Seasons Change: 10 Years Of Bonobo's 'Black Sands'
Ask me where I was when I first heard a particular album, and chances I wouldn’t be able to tell you. That doesn’t mean to say that certain records haven’t had a profound effect on me, it’s just the majority of those that have, have done so insidiously, over repeat listens across a period of weeks, months, or in some cases, even years.
Ask me where I was the first time I heard 'Black Sands' however, and I’d be able to tell you instantly, conjuring images of dim lights in a smoky flat, warm Polish lager and the constant sound of shaken ice from a corner in which someone was trying (and failing) to make bubble hash.
Whether it was the constant passing of joints, or the generally entertaining conversation of that night, it was the eponymous final track 'Black Sands' that first piqued my attention. From its gently plucked guitar, double bass and mournful strings, to the subtle introduction of the electronics as the track builds steadily to its conclusion, it feels traditional yet contemporary, and it was unlike anything I’d heard before.
And it turns out, unlike anything it preceded on the record.
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It was this effortless marriage of the seemingly organic and the electronic which made 'Black Sands' such an exciting prospect 10 years ago, and indeed what makes it such even now. Not just to myself, and Bonobo’s millions of fans, but to Simon Green himself.
Arriving after a period of change in Green’s life in which he moved from Brighton to London, and following a shift within the landscape of the UK’s electronic music, 'Black Sands' succeeds in bridging the gap between Bonobo’s previous album 'Days To Come' and the post-dubstep period between 2008-10.
With tracks such as ‘El Toro’ or ‘The Keeper’ exhibiting a live and easy-going sense of freneticism, one might be forgiven for assuming that more constructed tracks would feel out of sorts, yet that couldn’t be further from the truth. ‘Kiara’ for instance, for all its glitchy electronics is a subtle and welcome introduction to the record’s aesthetic. As organic as it is contrived, it feels like a microcosm of the record itself, while allowing the excitement Green felt when producing the album to manifest itself within its skittering percussion, fractured vocal track or the constantly shifting textures.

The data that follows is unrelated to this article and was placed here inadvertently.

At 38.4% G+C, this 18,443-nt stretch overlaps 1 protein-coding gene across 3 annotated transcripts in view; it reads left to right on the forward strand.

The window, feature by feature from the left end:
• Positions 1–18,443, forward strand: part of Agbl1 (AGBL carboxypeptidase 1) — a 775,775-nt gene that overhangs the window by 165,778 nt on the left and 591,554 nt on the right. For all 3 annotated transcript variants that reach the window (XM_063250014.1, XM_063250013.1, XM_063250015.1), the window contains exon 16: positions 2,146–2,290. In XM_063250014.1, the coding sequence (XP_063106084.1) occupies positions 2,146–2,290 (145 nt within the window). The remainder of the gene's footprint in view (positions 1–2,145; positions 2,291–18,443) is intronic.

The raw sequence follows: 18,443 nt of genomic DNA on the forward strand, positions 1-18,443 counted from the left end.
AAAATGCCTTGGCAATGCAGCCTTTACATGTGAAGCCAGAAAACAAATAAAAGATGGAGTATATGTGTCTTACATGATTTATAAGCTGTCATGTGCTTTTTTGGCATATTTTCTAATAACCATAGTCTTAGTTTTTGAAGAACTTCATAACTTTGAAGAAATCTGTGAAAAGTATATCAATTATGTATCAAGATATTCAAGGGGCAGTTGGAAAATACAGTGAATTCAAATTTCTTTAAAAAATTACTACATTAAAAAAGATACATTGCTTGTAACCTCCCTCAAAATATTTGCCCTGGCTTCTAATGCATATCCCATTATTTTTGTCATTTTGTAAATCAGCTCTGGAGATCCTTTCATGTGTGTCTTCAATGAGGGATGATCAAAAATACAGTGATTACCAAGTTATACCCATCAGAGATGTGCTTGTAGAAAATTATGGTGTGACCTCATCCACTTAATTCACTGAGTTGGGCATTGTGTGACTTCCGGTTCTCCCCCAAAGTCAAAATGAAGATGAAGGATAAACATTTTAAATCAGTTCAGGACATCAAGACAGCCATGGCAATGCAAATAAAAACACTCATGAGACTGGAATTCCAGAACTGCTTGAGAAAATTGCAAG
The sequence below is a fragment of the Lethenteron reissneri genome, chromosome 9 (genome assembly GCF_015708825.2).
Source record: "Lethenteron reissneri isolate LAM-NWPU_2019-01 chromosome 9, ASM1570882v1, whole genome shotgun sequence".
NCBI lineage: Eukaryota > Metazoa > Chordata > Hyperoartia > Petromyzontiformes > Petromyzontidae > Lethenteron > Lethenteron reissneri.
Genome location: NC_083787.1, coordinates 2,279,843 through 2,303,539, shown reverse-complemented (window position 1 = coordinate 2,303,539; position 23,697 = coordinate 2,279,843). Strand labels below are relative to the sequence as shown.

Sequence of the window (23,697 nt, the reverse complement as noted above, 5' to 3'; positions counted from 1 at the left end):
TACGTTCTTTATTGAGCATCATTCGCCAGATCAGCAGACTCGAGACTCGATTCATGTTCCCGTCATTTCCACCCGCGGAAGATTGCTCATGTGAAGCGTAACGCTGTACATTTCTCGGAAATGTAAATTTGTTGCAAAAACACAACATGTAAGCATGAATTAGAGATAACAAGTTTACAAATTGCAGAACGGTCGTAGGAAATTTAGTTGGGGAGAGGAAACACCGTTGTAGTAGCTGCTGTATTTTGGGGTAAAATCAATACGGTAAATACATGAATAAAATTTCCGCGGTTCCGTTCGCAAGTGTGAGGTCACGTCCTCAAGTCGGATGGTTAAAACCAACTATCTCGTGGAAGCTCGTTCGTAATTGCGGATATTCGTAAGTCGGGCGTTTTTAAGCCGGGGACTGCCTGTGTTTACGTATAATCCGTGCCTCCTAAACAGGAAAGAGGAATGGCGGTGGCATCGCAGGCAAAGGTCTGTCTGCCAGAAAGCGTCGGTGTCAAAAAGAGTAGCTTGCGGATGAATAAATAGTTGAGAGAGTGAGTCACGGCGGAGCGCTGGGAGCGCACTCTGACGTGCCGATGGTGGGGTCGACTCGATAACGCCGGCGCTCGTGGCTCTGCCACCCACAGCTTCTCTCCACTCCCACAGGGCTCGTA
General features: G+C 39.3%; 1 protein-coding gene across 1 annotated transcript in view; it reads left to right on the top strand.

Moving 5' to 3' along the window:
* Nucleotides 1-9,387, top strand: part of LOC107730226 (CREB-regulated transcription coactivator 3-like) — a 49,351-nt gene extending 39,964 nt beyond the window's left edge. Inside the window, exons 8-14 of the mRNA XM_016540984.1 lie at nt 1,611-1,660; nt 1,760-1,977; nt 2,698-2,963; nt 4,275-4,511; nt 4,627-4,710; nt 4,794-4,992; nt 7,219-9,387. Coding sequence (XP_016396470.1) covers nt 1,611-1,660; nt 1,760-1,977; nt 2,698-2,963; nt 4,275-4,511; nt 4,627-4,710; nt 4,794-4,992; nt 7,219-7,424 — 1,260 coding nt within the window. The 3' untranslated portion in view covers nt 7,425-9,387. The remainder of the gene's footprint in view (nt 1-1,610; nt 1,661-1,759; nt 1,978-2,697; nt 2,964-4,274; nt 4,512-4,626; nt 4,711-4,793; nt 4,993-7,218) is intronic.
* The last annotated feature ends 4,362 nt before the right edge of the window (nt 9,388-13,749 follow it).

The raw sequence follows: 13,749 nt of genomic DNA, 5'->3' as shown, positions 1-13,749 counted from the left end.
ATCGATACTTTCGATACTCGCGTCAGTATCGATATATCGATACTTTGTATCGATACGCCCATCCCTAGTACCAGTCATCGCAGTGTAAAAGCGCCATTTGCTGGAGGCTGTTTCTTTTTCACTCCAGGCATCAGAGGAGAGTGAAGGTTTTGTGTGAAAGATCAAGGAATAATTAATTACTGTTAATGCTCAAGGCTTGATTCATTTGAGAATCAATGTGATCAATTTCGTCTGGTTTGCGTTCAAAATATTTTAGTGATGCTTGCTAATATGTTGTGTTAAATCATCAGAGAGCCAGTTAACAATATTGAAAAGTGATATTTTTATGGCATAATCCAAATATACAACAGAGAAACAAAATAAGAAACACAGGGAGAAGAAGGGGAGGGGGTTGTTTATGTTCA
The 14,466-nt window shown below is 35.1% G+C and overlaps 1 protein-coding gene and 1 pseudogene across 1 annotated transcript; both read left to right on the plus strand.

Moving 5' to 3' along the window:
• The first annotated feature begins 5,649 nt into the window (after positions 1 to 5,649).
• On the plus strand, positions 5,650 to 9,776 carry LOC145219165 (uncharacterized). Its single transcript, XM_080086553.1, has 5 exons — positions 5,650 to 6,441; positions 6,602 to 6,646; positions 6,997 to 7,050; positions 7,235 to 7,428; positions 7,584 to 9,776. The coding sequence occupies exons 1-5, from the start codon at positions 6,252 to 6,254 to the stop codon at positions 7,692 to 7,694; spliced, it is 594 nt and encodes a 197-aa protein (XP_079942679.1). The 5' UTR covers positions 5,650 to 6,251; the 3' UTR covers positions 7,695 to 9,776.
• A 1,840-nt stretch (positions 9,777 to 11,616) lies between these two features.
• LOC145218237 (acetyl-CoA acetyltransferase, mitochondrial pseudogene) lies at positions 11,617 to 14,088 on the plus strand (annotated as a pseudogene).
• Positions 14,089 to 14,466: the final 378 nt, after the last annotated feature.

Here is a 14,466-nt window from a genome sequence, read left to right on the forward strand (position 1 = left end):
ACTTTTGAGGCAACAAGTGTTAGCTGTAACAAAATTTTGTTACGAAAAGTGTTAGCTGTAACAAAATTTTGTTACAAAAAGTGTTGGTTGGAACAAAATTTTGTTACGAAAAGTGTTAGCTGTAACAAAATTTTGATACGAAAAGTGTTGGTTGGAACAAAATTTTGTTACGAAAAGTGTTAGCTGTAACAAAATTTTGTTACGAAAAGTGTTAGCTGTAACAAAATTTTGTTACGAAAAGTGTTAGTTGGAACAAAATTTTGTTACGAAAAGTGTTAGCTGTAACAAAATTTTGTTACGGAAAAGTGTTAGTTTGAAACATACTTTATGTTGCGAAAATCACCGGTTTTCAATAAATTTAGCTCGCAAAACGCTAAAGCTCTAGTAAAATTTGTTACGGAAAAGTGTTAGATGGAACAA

“All my records feel like a diary of the time and headspace they were made in,” Green explains “and 'Black Sands' documents this in real time for me. A transition of falling in love with beatmaking again. An appreciation of a place and time and an anticipation for what was going to happen next.”
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These feelings of freneticism, of constant forward motion, are present throughout the entirety of 'Black Sands' and quite clearly stem from those aforementioned feelings of excitement and indeed perhaps uncertainty that Green felt at the time.
It’s also perhaps the reason why 'Black Sands' as a record resonated so heavily with me when it did. The first time I heard it coincided with my first trip to Edinburgh, a city in which the natural and the man-made meet spectacularly, yet complement each other effortlessly and organically, much like the record itself. It also came at a time when a new job was opening a lot of doors, and travelling the country, leading to changes in my personal life as well.
“Seasons Change / It’ll never be the same / I hope I won’t stay the same” states the chorus of ‘Never Be the Same’, and though since that hazy evening somewhere in Leith, jobs, relationships, even myself have all changed, 'Black Sands' is still there, just as elegant, just as exciting, and just as rewarding as ever.
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'Black Sands' 10th anniversary edition is out now.
Words: Dave Beech
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